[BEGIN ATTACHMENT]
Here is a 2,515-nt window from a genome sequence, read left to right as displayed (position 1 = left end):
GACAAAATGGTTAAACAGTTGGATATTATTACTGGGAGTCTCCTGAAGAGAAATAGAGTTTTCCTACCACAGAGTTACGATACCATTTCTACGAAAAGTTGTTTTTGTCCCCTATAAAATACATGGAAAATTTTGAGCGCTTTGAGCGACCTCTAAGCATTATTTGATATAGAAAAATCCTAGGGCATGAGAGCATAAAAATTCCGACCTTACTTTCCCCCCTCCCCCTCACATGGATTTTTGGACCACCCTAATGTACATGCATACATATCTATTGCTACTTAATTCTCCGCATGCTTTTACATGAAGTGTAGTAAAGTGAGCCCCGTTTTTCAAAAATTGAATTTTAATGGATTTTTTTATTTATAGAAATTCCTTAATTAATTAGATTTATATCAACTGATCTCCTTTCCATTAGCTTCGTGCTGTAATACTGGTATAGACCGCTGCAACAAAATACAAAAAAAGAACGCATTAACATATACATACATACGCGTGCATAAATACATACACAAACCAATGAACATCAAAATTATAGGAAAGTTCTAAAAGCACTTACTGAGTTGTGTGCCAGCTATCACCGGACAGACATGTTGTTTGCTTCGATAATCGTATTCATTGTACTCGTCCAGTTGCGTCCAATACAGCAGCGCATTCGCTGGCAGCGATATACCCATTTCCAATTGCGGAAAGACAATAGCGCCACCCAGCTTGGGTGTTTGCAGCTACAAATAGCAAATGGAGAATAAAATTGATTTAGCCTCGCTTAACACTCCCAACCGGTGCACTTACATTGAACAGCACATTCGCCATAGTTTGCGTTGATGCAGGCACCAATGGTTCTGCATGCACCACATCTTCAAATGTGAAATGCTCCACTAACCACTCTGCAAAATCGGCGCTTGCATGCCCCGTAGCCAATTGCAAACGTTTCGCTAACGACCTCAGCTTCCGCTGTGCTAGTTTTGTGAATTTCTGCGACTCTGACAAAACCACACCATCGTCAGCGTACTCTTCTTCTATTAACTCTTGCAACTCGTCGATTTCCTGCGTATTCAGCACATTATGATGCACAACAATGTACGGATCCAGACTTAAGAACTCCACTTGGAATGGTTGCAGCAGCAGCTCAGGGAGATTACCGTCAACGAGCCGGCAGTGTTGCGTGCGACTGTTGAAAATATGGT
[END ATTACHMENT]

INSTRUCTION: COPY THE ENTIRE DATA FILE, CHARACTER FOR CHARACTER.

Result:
Here is a 2,515-nt window from a genome sequence, read left to right as displayed (position 1 = left end):
GACAAAATGGTTAAACAGTTGGATATTATTACTGGGAGTCTCCTGAAGAGAAATAGAGTTTTCCTACCACAGAGTTACGATACCATTTCTACGAAAAGTTGTTTTTGTCCCCTATAAAATACATGGAAAATTTTGAGCGCTTTGAGCGACCTCTAAGCATTATTTGATATAGAAAAATCCTAGGGCATGAGAGCATAAAAATTCCGACCTTACTTTCCCCCCTCCCCCTCACATGGATTTTTGGACCACCCTAATGTACATGCATACATATCTATTGCTACTTAATTCTCCGCATGCTTTTACATGAAGTGTAGTAAAGTGAGCCCCGTTTTTCAAAAATTGAATTTTAATGGATTTTTTTATTTATAGAAATTCCTTAATTAATTAGATTTATATCAACTGATCTCCTTTCCATTAGCTTCGTGCTGTAATACTGGTATAGACCGCTGCAACAAAATACAAAAAAAGAACGCATTAACATATACATACATACGCGTGCATAAATACATACACAAACCAATGAACATCAAAATTATAGGAAAGTTCTAAAAGCACTTACTGAGTTGTGTGCCAGCTATCACCGGACAGACATGTTGTTTGCTTCGATAATCGTATTCATTGTACTCGTCCAGTTGCGTCCAATACAGCAGCGCATTCGCTGGCAGCGATATACCCATTTCCAATTGCGGAAAGACAATAGCGCCACCCAGCTTGGGTGTTTGCAGCTACAAATAGCAAATGGAGAATAAAATTGATTTAGCCTCGCTTAACACTCCCAACCGGTGCACTTACATTGAACAGCACATTCGCCATAGTTTGCGTTGATGCAGGCACCAATGGTTCTGCATGCACCACATCTTCAAATGTGAAATGCTCCACTAACCACTCTGCAAAATCGGCGCTTGCATGCCCCGTAGCCAATTGCAAACGTTTCGCTAACGACCTCAGCTTCCGCTGTGCTAGTTTTGTGAATTTCTGCGACTCTGACAAAACCACACCATCGTCAGCGTACTCTTCTTCTATTAACTCTTGCAACTCGTCGATTTCCTGCGTATTCAGCACATTATGATGCACAACAATGTACGGATCCAGACTTAAGAACTCCACTTGGAATGGTTGCAGCAGCAGCTCAGGGAGATTACCGTCAACGAGCCGGCAGTGTTGCGTGCGACTGTTGAAAATATGGT